After vanquishing the Aztecs in Mexico City, Hernan Cortes (1485-1547) requisitioned the stones from the destroyed palace of Moctezuma II (1466-1520) to build his home on the same site across the plaza from the Cathedral. While much of this building was devastated in 1692, the stones were incorporated yet again as the building blocks for what is known as the National Palace, the current home of Mexico’s Treasury and Archives departments.
Working on an immense mural on a massive staircase within the governmental building between 1929 and 1935, Diego Rivera (1886-1957) released some of the stories witnessed by those stones. Tackling centuries of the history of Mexico in one composition, he viewed his painting as an opportunity to redefine the national identity. An accompanying set of murals, added between 1940 and 1951 and covering part of the walls on the second floor, traced pre-Hispanic history and the early roots of products of Mexico.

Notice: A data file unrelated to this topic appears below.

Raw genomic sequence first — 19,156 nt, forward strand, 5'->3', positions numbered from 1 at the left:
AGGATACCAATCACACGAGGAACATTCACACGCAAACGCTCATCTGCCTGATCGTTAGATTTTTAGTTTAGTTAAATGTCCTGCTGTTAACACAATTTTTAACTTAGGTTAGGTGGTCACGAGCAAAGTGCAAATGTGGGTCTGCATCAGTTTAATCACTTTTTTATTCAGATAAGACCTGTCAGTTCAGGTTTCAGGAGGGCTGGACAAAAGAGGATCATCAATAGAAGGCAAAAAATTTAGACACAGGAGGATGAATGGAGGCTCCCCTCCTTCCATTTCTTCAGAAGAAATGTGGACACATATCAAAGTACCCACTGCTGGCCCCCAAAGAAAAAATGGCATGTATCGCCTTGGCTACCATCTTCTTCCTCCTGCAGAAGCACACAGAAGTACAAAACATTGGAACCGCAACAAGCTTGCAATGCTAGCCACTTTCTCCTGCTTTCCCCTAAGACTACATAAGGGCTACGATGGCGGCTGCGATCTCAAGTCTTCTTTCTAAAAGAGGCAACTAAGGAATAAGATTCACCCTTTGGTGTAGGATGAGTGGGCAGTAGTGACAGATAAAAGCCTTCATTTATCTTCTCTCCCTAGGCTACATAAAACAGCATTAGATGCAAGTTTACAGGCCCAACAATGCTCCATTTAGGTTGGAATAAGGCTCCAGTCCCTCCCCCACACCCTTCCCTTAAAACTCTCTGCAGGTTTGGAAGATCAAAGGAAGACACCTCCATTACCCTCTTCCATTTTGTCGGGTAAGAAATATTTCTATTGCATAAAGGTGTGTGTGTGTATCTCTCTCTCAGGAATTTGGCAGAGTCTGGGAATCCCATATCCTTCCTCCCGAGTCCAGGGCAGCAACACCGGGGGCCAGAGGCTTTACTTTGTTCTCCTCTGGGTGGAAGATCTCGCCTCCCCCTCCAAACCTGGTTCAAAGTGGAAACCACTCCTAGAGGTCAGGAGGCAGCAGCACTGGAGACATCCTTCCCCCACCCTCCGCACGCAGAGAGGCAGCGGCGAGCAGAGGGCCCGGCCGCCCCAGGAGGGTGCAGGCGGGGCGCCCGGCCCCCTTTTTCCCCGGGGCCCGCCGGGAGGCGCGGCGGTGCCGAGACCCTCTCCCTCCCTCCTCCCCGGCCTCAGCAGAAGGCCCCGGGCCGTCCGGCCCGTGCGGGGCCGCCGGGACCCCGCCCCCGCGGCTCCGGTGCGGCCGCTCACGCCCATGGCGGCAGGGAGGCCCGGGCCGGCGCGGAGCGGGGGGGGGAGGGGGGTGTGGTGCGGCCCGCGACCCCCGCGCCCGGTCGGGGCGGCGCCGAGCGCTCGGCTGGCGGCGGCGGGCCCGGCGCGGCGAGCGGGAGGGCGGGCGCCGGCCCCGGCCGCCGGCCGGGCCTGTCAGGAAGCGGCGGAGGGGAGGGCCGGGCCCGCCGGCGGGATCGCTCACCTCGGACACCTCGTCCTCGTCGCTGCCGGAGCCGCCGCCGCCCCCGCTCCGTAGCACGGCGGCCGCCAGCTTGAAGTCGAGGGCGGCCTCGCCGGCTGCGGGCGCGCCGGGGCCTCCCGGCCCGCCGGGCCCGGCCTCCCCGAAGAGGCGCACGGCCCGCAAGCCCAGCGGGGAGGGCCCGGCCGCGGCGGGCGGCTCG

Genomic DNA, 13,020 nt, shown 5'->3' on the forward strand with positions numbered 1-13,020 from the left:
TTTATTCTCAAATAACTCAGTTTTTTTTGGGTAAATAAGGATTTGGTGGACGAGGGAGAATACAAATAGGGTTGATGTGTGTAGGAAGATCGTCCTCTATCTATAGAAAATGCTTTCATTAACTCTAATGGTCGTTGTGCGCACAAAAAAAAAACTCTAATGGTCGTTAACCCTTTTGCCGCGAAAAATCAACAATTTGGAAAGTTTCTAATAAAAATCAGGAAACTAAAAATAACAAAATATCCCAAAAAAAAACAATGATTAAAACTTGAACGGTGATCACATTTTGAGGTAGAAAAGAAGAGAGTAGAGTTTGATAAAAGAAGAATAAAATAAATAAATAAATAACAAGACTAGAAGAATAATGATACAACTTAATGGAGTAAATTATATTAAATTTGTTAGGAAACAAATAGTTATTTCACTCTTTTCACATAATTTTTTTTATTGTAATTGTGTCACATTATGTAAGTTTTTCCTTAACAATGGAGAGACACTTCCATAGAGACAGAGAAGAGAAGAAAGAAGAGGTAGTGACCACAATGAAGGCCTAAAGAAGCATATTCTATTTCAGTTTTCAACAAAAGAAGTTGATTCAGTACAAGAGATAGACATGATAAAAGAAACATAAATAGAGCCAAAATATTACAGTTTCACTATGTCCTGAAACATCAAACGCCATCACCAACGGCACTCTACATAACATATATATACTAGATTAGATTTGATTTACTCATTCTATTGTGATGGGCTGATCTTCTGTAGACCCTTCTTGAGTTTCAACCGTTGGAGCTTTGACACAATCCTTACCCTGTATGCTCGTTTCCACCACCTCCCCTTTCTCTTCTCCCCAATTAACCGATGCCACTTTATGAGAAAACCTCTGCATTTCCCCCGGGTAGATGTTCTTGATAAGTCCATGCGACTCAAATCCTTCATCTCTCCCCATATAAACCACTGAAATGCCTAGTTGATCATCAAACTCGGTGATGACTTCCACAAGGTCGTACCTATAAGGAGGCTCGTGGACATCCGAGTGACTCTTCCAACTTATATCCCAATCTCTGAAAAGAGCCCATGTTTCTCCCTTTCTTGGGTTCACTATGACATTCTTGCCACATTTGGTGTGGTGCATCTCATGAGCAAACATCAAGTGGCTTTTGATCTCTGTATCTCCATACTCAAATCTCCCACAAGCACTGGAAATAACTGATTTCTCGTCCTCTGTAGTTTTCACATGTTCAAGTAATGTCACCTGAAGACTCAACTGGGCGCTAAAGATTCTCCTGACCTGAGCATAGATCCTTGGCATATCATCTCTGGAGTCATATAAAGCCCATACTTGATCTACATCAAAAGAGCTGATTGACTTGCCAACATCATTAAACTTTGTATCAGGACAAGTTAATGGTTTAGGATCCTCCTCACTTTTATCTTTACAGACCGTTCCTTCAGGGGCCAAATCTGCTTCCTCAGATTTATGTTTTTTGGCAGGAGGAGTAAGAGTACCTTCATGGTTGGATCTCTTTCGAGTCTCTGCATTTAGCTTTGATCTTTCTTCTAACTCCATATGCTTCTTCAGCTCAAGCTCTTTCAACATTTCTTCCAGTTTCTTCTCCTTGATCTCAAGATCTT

Instead of presenting history through the traditional European descendant lens, an anti-Indian and anti-Mestizo lens, Rivera glorified what it meant to be Mexican. He did not shrink away from presenting the brutal horror of the conquest or the corruption he saw within the clergy or the reign of Porfirio Diaz (1830-1915). Native Americans and those of mixed race were given dignity as the true faces of Mexico.
Diego Rivera belonged to a generation of Mexican muralists who picked up paintbrushes as others would swords. His paintbrush was wielded as a powerful didactic tool for shaping public opinion and affecting political change.